• EMV 2000 Specifications


At 3:56 PM, Anonymous Anonymous said...

hi dhar,
do u have a pdf version of this article.

-praveen jalem

PS: waiting for the last quiz results.

At 5:49 PM, Blogger Dhar said...


Send me your email ID. Will mail the article to you.


At 5:58 PM, Anonymous Anonymous said...

Its praveenjalem AT gmail


At 8:41 AM, Blogger Dhar said...


Have sent you the PDF version...


At 9:21 PM, Blogger Nilesh said...

Yay! Thanks for the informative article. Coincidentally I am currently working on a smart card based solution for our internal setup.

At 9:36 PM, Blogger Dhar said...

Hmmm, Nilesh is this Smart Card project something related to security? Curious...


At 2:52 PM, Anonymous Anonymous said...

One of the biggest users of smart cards in India is Bharat Petroleum - they have a retail card for fuels called PetroBonus Petrocard which combines a payment (stored value) and loyalty (points collection/redemption) application. This card is being used by over 1.5 million customers (June 2004).

At 7:00 PM, Blogger Dhar said...

Hi Anonymous,

Thanks for the comment on usage of Smart Cards in India. Can you please get in touch with me at sumit.dhar at

There are a few things I would like to ask you.


At 5:24 PM, Anonymous Anonymous said...

its great!!
I also need PDF File of ur Article. plzz mail at

At 10:08 PM, Anonymous Anonymous said...

I tried the two links at the bottom of the article and neither of them worked (for me, anyway). I guess they're just out of date:


At 4:25 PM, Anonymous Jens Kubieziel said...


all pictures are missing because the other website is down. Do you have a local copy and can put them online?

At 3:14 PM, Anonymous Edy Salim said...

hi dhar,
i can't see the images.
could u plz send me your article to edysalim at

edy salim

At 6:43 AM, Anonymous Anonymous said...

Hi Dhar,

Can you send a PDF version of the article to


At 8:39 AM, Blogger Dhar said...


Have sent the PDF version of the article to your email ID.


At 10:04 PM, Anonymous Anonymous said...


Could you mail this article in a Pdf format to my email ?


At 3:46 PM, Anonymous Anonymous said...

am trying to find out the name/story of the Grade 6 girl to whom the idea for the Hong Kong Octopus card is attributed. Apparently she was the daughter of someone powerful in HK government and won a competition with the initial idea.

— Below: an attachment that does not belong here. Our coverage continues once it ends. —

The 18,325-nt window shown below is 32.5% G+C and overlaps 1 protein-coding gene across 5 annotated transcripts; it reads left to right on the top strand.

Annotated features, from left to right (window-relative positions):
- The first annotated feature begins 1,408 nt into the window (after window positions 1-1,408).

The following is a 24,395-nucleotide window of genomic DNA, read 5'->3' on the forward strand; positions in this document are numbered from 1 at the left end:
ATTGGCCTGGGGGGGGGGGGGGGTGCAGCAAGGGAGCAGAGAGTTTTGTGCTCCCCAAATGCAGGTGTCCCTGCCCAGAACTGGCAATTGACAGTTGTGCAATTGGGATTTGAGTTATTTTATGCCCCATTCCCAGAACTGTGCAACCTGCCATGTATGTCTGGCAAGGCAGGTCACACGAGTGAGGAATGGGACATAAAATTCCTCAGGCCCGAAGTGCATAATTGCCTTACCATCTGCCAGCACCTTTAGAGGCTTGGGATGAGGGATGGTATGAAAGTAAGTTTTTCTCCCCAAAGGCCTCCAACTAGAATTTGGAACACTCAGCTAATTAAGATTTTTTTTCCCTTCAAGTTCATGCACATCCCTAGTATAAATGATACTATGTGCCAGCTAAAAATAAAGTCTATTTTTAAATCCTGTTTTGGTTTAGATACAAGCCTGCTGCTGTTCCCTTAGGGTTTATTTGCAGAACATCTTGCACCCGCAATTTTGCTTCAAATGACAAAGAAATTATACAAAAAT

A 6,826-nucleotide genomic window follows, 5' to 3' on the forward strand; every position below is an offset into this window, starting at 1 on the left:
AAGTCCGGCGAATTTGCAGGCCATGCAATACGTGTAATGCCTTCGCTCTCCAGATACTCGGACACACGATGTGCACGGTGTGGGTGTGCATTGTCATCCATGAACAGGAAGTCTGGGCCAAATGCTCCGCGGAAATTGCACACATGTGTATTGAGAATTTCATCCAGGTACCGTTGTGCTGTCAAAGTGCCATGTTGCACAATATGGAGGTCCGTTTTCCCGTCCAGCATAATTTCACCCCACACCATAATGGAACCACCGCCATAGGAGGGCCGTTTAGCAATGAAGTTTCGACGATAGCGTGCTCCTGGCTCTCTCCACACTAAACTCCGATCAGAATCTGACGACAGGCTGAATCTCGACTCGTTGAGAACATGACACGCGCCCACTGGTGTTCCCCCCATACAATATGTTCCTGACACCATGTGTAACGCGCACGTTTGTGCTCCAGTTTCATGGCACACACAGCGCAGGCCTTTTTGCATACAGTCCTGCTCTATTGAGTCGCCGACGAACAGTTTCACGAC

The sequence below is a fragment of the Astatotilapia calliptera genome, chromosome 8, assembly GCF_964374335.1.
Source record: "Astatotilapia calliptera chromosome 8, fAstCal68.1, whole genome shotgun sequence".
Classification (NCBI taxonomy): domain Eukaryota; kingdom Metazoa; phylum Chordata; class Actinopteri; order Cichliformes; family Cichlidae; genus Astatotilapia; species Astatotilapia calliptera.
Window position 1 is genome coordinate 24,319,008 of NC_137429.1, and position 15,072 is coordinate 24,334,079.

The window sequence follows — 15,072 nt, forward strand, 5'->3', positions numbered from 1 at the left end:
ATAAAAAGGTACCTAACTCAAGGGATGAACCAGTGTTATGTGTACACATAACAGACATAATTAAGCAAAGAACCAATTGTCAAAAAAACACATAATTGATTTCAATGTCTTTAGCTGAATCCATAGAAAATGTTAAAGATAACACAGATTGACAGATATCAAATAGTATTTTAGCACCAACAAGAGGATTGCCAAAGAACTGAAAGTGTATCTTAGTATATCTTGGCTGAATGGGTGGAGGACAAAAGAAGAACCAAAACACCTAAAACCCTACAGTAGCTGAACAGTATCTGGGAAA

At 1:15 AM, Anonymous Anonymous said...

I can't see the images but would like too. Could you send me the PDF please?
canti (-at-)

At 6:39 PM, Anonymous Anonymous said...


can you send me this article in pdf, please. My mail is:
jedi AT sezampro.yu

Best regards,

At 3:30 PM, Anonymous Anonymous said...


At 10:35 AM, Anonymous Anonymous said...

Hi Dhar,
It's really very useful article. Do you have still more advanced information related to smart card. If so please mail me.


At 5:37 PM, Anonymous Anonymous said...

Very useful article.Can you send me information on Mifare cards.Plz send at

At 11:24 AM, Anonymous Anonymous said...

Hey man if you could make images avaailable on smart cards , none of them are showing on ur blog

At 11:26 AM, Anonymous Anonymous said...

This is very good article on smart card , but as we are not able to see the images. Anyone of you can please send the pdf and image files to me.
my mail id is
Thanks in advance

At 10:03 AM, Anonymous Anonymous said...

Hi Dhar,
Your article on smart cards is very explanatory. However, all the pictures are missing. It'd be nice if you think of a way to reincorporate the pictures.

At 4:17 PM, Anonymous Anonymous said...

Dhar, can send me a pdf version of this article as well?
Many thanks

At 10:38 AM, Anonymous Anonymous said...

Hi! I am Nguyễn Hà, I come from VietNam. I am very interested in your artical but I can not see any figures. Would you please send me another version that have figure? Thanks you very much.

At 10:40 AM, Anonymous Anonymous said...

Hi! I am Nguyễn Hà, I come from VietNam. I am very interested in your artical but I can not see any figures. Would you please send me another version that have figure? My email is Thanks you very much.

At 4:08 AM, Anonymous Anonymous said...

Hello, great article!! Can you send a pdf version of this article to


Julio Castillo
Grupo de Investigación en Tarjetas Inteligentes
(Smart Card Research Team)

At 4:11 PM, Anonymous Anonymous said...

hi dhar,
very helpful article indeed.
Can you send me a copy of the article too in pdf format to
Thanks a lot and keep up the good work! :)

At 8:06 AM, Anonymous Anonymous said...

Hi Dhar,

The article is very informative.Can you please send me the PDF version to You.

At 10:00 PM, Anonymous Anonymous said...

hi dhar,
your article is very informative. however the figures are not displayed. could you please send the pdf version of the article to
haroon ahmad

At 6:28 PM, Anonymous Anonymous said...

an informative article but i can't see any figures. do u hav mo information on how they are manufactured and implemented, i'm working on a project on access control using smart card interface. mo info will really be of help. ciao